Logic and Computation
Advanced course


Department of Electronic Engineering, Queen Mary & Westfield College and

Department of Computation, Manchester Metropolitan University

First week
M.J.Wooldridge@qmw.ac.uk and M.Fisher@doc.mmu.ac.uk
Course description
The 1990s have seen the emergence and rapid growth fo a new paradigm in computer software development: agent-based systems. Agents are computer systems that are capable of flexible autonomous action in unpredictable, typically multi-agent environments. In this course, we introduce one of the most important traditions in the theory of agent systems, in which agents and agent societies are understood by attributing to them attitudes such as beliefs, desires, capabilities, intentions, and so on.The course is broadly divided into two parts. Part (i) begins by introducing the idea of agents as intentional systems: practical decision makers, reasoning from their beliefs, and desires, to the actions they perform in a multi-agent society. We go on to show individual attitudes such as belief can be formalised within a Kripke-style modal logic framework, and progressively introduce more complex concepts such as ability, the interaction of knowledge and action, and intention theory. Part (i) concludes with a longer case study, in which we introduce the currently influential belief-desire-intention (BDI) model of agency. In part (ii), we introduce the use of logic as a tool for designing and implementing agents. We focus, in particular, on multi-agent programming languages in which agents directly execute logical specifications of their intended behaviour. The course will conclude with a short survey of current and open issues in agent theory.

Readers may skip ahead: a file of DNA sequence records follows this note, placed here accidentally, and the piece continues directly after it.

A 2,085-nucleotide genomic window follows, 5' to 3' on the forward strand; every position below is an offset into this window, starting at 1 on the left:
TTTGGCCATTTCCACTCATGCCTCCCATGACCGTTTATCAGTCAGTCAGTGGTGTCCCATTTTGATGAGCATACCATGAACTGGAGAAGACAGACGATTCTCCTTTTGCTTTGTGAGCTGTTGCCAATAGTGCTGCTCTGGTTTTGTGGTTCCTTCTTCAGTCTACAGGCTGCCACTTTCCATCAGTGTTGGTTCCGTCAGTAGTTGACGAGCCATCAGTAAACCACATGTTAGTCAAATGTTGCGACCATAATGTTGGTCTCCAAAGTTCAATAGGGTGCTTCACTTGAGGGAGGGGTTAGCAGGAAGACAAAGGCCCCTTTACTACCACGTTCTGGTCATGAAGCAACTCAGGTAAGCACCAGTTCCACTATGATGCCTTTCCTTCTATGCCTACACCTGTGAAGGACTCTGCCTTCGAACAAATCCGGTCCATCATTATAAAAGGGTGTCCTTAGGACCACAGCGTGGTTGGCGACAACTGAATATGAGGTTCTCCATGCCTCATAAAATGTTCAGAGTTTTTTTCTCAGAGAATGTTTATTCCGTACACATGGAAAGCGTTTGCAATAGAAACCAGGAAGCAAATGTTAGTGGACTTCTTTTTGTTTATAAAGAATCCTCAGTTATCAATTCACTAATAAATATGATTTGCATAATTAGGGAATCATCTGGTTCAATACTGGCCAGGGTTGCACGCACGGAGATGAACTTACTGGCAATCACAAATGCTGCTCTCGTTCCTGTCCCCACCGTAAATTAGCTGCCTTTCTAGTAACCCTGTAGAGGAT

The course will assume no prior knowledge of agent theory of the (typically) modal logic that are used to formalise the properties of agents. It will, however, assume some general knowledge of artificial intelligence (such as the role of knowledge representation). A basic understanding of classical logic (syntax, semantics, and proof theory) would be helpful. The course will be primarily of value to those working in computer science or AI, who wish to gain an understanding of the theory of agency, but will also be of interst to philosophers and linguists with an interest in how the concept of agency is treated in AI and computer science. The course will be supported by extensive notes.
No specific recommendation